Unfortunately, women are again on the losing end when it comes to treatment-very few can actually get medical attention. Patan Mental Hospital shows that while the number of people using mental health services has doubled in the last ten years, male patients outnumber female patients by almost 16 percent. Often, women's families are simply unwilling to seek medical help, and health workers do not realise that the needs of men and women patients are different.

"Medical care and emotional support both play an equally important role in the treatment of mentally disturbed people," said Kedar Subedi, a social worker with Asha Deep, a non-governmental rehabilitation centre for mentally disturbed. But such is the stigma attached to people who suffer from mental disorders, that they receive exactly the opposite. Sometimes even people who have completely recovered are not welcomed back into their homes. Hema, a high school graduate, was not allowed back into her husband's home even though the psychiatrist at Asha Deep assured them that she was perfectly alright. "I was forced to go back to my parents' house and I have been cruelly separated from my young sons," said a tearful Hema.

Where only one person was suffering, now an entire family has been traumatised. Patan Mental Hospital's Dr Dhruba Shrestha says the loss from such behaviour-and the dangerous domino effect it can have, triggering more illnesses or disorders-is incalculable. The 1993 World Development Report estimated that the world loses more productivity due to mental disorders than diseases like tuberculosis, cancer or heart disease. Similarly, the World Health Organisation in 1998 estimated that more working days are lost from mental illness than physical illness. Leave aside the burden on patients' families due to the cost of treatment and care, the social losses due to uncared-for mentally disturbed people like interrupted education, inability to work to their fullest potential, violence, family and marital disharmony are extremely worrying.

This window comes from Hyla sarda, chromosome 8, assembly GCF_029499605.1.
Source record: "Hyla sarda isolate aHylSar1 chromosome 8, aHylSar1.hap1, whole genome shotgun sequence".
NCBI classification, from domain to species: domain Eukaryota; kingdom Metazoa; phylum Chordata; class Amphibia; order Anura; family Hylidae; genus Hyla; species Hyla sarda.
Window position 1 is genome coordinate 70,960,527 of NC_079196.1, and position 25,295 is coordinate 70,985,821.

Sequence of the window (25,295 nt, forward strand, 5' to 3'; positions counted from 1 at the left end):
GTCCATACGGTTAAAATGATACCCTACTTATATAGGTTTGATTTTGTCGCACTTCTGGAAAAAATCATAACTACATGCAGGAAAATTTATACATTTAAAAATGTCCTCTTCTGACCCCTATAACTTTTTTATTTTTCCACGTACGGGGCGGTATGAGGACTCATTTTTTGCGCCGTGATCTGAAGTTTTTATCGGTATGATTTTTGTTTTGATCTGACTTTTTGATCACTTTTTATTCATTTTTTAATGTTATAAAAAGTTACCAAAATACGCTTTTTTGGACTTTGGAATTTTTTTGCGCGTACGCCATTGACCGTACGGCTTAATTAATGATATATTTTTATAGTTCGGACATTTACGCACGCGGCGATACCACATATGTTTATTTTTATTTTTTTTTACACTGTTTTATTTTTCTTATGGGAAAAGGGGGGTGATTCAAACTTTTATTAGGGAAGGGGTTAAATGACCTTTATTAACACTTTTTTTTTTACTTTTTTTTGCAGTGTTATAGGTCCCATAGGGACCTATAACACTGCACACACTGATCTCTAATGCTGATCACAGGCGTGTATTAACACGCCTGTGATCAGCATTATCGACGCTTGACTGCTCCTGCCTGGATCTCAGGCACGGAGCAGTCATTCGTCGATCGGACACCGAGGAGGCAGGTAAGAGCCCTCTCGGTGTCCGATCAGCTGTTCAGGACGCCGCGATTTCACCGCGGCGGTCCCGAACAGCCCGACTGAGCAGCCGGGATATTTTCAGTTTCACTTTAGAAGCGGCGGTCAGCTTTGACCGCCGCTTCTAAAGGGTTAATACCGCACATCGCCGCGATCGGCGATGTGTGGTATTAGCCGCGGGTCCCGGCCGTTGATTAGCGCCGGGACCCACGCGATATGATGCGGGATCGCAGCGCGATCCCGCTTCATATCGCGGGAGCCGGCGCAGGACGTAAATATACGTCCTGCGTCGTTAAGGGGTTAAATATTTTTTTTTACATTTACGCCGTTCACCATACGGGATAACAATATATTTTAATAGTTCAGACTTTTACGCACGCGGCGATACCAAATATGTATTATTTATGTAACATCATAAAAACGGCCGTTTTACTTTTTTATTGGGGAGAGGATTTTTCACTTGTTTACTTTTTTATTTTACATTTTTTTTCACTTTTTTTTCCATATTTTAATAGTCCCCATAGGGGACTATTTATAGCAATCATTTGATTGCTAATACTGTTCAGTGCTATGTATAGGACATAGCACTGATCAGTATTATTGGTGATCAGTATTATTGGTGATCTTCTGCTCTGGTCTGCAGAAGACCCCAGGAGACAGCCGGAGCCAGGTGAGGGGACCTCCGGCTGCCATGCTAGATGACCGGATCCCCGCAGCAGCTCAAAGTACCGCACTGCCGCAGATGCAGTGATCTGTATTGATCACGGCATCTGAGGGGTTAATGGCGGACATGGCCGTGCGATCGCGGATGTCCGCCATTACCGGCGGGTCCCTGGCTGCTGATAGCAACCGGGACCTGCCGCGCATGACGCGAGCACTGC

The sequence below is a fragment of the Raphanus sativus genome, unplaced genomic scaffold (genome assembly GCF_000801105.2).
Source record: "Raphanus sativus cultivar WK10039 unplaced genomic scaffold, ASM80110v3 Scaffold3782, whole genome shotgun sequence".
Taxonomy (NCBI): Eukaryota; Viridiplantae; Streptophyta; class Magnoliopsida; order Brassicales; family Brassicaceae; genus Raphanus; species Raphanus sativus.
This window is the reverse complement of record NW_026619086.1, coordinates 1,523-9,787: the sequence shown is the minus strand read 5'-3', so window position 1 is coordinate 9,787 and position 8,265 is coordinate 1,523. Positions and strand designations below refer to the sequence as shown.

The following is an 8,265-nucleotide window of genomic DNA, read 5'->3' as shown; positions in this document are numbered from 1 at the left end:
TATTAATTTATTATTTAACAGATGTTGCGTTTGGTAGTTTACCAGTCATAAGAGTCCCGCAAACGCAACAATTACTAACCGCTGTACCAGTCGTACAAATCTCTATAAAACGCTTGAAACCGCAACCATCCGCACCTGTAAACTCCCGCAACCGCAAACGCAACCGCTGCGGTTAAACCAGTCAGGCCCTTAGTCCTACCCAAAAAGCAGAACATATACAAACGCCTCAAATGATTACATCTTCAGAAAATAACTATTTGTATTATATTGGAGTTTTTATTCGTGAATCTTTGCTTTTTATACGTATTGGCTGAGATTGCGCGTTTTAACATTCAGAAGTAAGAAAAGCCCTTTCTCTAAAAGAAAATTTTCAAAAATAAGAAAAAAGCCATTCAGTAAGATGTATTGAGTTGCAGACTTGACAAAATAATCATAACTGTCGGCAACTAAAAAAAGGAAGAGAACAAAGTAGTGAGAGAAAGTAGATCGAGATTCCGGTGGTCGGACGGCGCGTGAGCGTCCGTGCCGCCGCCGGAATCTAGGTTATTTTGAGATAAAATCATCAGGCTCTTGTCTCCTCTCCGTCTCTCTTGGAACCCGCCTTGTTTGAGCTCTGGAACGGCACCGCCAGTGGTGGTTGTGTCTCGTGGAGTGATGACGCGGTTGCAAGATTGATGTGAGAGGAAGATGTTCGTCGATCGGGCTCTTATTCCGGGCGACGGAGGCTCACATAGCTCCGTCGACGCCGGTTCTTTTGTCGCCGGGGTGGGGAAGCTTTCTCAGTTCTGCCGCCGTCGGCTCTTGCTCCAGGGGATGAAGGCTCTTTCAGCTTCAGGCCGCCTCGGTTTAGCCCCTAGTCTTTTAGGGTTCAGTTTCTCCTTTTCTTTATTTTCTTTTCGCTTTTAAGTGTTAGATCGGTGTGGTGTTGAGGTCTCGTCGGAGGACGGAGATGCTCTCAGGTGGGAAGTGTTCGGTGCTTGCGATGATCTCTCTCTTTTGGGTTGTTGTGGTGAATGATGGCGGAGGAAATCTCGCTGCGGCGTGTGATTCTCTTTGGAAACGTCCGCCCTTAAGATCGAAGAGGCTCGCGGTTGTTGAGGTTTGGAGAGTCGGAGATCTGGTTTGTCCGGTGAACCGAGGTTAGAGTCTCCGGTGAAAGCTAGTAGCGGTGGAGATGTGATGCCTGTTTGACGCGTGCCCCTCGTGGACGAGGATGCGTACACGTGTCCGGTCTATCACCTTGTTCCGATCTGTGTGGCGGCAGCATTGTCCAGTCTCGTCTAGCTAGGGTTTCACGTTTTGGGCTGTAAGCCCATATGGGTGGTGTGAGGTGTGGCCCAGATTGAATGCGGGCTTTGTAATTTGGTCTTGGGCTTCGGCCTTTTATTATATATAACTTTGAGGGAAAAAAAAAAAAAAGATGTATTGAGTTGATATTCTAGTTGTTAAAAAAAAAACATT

A health worker put it like this: "Until we are unafraid of looking mentally ill people in the eye, and until we can guarantee them care, we can forget about checking the social costs of mental illness."


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LATEST ISSUE
638
(11 JAN 2013 - 17 JAN 2013)